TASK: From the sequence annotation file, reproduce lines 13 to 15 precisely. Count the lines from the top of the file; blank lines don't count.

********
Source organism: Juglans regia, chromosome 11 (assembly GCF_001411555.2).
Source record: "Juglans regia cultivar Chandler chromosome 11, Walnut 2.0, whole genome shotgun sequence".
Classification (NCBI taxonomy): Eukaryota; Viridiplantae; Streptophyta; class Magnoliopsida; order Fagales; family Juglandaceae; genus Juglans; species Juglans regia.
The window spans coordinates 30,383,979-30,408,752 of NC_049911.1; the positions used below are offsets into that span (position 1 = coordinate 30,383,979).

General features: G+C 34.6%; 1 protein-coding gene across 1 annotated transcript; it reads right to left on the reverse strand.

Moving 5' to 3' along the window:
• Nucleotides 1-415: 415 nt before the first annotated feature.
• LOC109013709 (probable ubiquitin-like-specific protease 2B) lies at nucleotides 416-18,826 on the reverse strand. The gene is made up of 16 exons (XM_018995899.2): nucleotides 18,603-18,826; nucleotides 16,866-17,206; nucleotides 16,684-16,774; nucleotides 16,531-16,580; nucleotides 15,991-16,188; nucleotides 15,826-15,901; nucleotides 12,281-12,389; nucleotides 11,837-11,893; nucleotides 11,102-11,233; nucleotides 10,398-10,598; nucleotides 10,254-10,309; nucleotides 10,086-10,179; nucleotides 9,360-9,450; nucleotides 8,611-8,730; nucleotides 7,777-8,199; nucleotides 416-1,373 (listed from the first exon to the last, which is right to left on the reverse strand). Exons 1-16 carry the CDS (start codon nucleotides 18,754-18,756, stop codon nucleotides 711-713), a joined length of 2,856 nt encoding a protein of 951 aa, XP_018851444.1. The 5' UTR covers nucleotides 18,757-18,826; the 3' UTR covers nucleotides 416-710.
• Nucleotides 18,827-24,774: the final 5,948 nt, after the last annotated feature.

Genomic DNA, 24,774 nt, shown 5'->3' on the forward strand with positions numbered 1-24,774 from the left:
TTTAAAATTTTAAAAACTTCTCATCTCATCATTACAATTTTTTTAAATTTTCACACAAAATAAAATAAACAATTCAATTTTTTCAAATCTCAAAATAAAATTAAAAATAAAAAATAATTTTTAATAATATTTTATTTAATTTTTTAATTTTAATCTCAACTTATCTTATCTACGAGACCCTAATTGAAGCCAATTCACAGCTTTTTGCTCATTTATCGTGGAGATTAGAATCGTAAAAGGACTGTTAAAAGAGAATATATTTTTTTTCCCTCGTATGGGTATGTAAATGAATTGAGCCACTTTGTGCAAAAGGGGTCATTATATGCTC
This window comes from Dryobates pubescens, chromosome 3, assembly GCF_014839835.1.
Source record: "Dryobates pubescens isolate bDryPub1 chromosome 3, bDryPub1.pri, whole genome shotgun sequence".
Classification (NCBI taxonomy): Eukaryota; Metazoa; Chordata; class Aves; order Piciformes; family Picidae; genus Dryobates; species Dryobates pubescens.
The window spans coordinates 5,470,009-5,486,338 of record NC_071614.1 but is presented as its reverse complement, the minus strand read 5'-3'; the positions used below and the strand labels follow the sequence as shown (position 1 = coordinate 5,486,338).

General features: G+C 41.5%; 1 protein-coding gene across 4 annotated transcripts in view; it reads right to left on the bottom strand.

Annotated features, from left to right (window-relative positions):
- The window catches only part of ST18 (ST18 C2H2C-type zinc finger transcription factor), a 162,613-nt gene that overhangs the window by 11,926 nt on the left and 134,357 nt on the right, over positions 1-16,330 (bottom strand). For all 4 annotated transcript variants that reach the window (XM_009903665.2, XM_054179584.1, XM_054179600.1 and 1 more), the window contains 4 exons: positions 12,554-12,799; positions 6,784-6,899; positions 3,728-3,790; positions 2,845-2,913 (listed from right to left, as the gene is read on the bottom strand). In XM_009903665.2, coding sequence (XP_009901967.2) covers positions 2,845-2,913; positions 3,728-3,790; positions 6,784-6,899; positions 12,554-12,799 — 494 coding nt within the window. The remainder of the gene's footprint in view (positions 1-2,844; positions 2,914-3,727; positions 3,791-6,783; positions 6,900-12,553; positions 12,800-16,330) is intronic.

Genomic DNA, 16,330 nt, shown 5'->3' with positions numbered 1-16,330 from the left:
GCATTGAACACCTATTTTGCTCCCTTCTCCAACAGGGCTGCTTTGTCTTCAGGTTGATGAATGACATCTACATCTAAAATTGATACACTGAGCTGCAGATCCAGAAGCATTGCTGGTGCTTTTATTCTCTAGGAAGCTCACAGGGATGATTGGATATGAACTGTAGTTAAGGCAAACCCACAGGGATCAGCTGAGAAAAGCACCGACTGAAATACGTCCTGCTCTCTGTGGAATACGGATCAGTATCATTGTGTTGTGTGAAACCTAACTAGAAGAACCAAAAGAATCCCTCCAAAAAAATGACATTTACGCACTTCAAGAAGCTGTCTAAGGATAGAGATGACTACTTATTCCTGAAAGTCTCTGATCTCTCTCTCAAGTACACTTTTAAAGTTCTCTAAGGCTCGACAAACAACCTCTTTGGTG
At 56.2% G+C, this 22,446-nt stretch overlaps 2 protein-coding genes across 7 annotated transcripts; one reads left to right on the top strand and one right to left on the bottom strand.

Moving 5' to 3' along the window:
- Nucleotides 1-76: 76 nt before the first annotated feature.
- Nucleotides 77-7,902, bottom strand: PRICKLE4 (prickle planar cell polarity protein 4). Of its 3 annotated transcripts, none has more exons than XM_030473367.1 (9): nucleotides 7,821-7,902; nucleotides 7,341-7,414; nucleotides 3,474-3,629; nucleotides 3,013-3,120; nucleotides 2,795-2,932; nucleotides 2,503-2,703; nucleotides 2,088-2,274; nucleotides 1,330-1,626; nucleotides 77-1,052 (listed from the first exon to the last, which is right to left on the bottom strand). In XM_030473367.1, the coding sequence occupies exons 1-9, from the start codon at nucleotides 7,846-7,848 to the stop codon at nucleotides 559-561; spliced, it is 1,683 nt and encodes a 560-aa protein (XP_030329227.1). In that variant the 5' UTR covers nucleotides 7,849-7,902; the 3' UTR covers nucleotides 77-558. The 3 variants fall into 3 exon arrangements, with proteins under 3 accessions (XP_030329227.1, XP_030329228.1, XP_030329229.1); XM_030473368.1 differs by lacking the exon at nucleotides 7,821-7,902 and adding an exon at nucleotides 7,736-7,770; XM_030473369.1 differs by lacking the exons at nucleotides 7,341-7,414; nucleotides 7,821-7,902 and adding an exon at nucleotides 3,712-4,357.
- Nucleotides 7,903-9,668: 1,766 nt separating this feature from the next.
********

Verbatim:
Source record: "Dryobates pubescens isolate bDryPub1 chromosome 3, bDryPub1.pri, whole genome shotgun sequence".
Classification (NCBI taxonomy): Eukaryota; Metazoa; Chordata; class Aves; order Piciformes; family Picidae; genus Dryobates; species Dryobates pubescens.
The window spans coordinates 5,470,009-5,486,338 of record NC_071614.1 but is presented as its reverse complement, the minus strand read 5'-3'; the positions used below and the strand labels follow the sequence as shown (position 1 = coordinate 5,486,338).